SchoolArts Magazine

FEB 2019

SchoolArts is a national art education magazine committed to promoting excellence, advocacy, and professional support for educators in the visual arts since 1901.

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Page 34 of 54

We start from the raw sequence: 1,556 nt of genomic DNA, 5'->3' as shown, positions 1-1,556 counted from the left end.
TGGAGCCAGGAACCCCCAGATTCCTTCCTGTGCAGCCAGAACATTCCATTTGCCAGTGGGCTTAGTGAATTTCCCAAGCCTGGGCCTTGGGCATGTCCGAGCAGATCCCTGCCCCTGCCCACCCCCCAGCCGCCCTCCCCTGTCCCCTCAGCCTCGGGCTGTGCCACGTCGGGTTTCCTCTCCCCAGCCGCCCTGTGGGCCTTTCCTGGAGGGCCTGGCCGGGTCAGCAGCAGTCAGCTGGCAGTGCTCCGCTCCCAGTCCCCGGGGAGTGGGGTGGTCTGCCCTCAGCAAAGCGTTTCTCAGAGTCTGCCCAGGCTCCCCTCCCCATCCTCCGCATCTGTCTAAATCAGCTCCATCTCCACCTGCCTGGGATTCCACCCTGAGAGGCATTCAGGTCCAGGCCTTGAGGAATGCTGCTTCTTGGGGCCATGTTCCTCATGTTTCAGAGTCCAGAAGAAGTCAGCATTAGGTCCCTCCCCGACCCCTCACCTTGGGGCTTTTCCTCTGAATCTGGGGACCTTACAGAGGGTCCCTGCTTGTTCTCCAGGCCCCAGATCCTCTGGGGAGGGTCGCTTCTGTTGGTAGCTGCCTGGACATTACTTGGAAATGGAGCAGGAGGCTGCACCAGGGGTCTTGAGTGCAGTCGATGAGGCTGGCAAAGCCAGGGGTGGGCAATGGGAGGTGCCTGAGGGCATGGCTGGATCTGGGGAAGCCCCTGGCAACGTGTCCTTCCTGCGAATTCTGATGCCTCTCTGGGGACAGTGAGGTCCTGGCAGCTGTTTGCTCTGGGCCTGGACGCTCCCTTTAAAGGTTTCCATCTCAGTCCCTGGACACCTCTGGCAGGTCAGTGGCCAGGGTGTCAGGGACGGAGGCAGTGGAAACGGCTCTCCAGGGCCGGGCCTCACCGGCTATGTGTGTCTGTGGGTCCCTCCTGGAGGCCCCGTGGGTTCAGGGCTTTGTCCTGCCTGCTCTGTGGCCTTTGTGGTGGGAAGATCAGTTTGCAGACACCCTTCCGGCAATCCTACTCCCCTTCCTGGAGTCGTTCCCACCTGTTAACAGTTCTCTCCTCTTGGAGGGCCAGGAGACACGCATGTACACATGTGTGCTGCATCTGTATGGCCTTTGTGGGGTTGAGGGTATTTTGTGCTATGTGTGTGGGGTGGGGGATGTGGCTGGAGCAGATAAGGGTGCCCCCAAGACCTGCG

30 FEBRUARY 2019 SchoolArts Aileen Pugliese Castro I n Quebec, we are surrounded by maple trees. Maple syrup produc- ers process and can the sweet treat for consumers to use at home. The maple syrup can is an everyday object in our kitchen, much like the Camp- bell's soup cans in Andy Warhol's screen prints from the early sixties. Warhol has inspired artists to create art about everyday objects in popular culture. Our young students used an intaglio technique with Styrofoam and washable markers to engage with an everyday object in their lives: a can of maple syrup, or boîtes de sirop d'érable, as they say in Quebec. Printmaking I began by asking students, "What is a print?" We discussed how artists such as Warhol use this process to make a series of the same image. Then we talked about making their own prints from a printing plate. A c ylinder can be difficult to draw with the ellipse of the can, so I found that making a template of just the ellipse-like oval helps to keep the can sizes consistent. Students can then use a straight-edge to make the lines on the sides and one edge of the ellipse for the bottom. For the image on the label, stu- dents chose to draw related imagery s uch as the maple tree, a maple leaf, or the shack where the syrup is cooked, also known as a sugar shack or cabane à sucre. Some chose to add the French word pur, which means "pure" in English, as it is found on many of the syrup cans. Since stu - dents were writing letters, it was i mportant to emphasize that the image they were drawing would be printed in reverse. Starting with Drawing It's a good idea to start with a draw- ing for the print. Students drew their images with a pencil on paper and then used a dark marker that showed through the other side of the paper to trace over their pencil lines. Students placed their finished drawings face-down onto the Styro- foam, making sure they could still see t he marker showing through the other side. Then they taped the paper to the Styrofoam with artist tape to keep the image in place and to make it easy to remove from the paper and Styrofoam. Transferring the Image S tudents were ready to transfer their image to the Styrofoam printing plate. They used a fairly sharp pencil to poke tiny holes along the lines and into the paper through to the Styro- foam, making sure not to puncture through the whole layer. They contin- ued to trace their entire image with tiny holes. When the images were traced, students carefully removed their drawings and tilted their pencils on a diagonal to drag it to connect the dots and fully engrave their image. Adding Color Students added color using washable markers, working from the inside of the foam towards the outside, avoid- ing touching with their hands where they already added color. (The mois- ture from their fingers can easily pick up the color, leaving a blank spot or smudge on the final print.) The pig- ment from the markers acts the same as printing ink applied to the plate with rollers. It is important that you use washable markers for the next step to pick up these colors. Once the foam was colored, stu- dents carefully brought the plate to the p rinting station where they put it onto a designated clean-and-dry surface. Using a damp clean sponge, students lightly moistened the sturdy white paper. They placed the dampened paper onto the printing plate and, using their fingers, carefully rubbed the back of the paper with slight pressure. Grasping the edge of the paper, students gently pulled the paper up while holding it still with the other hand (in case the paper needed to be put back down to pick up the color better). If the color looked rich and vibrant, the student gently peeled the paper off the plate. Wash and Repeat While their prints dried on a flat sur- face, students again added color to the printing plate and repeated the process to make multiple prints. Stu- dents could choose to print with the same colors or choose different ones. After the first print is lifted, some of the color may still be on the sur- face or in crevices. A slightly damp cloth will remove some of the color. Be sure it is completely dry before applying pigment from the markers. When students were finished printing for the day, it was important to gently clean the plates with water so the col- ors would not dry inside the engraved The maple s rup can is an ever da bject in our kitchen, much like the Campbell's soup cans in And arhol's screen prints. E A R L Y C H I L D H O O D ENGAGING WITH EVERYDAY OBJECTS

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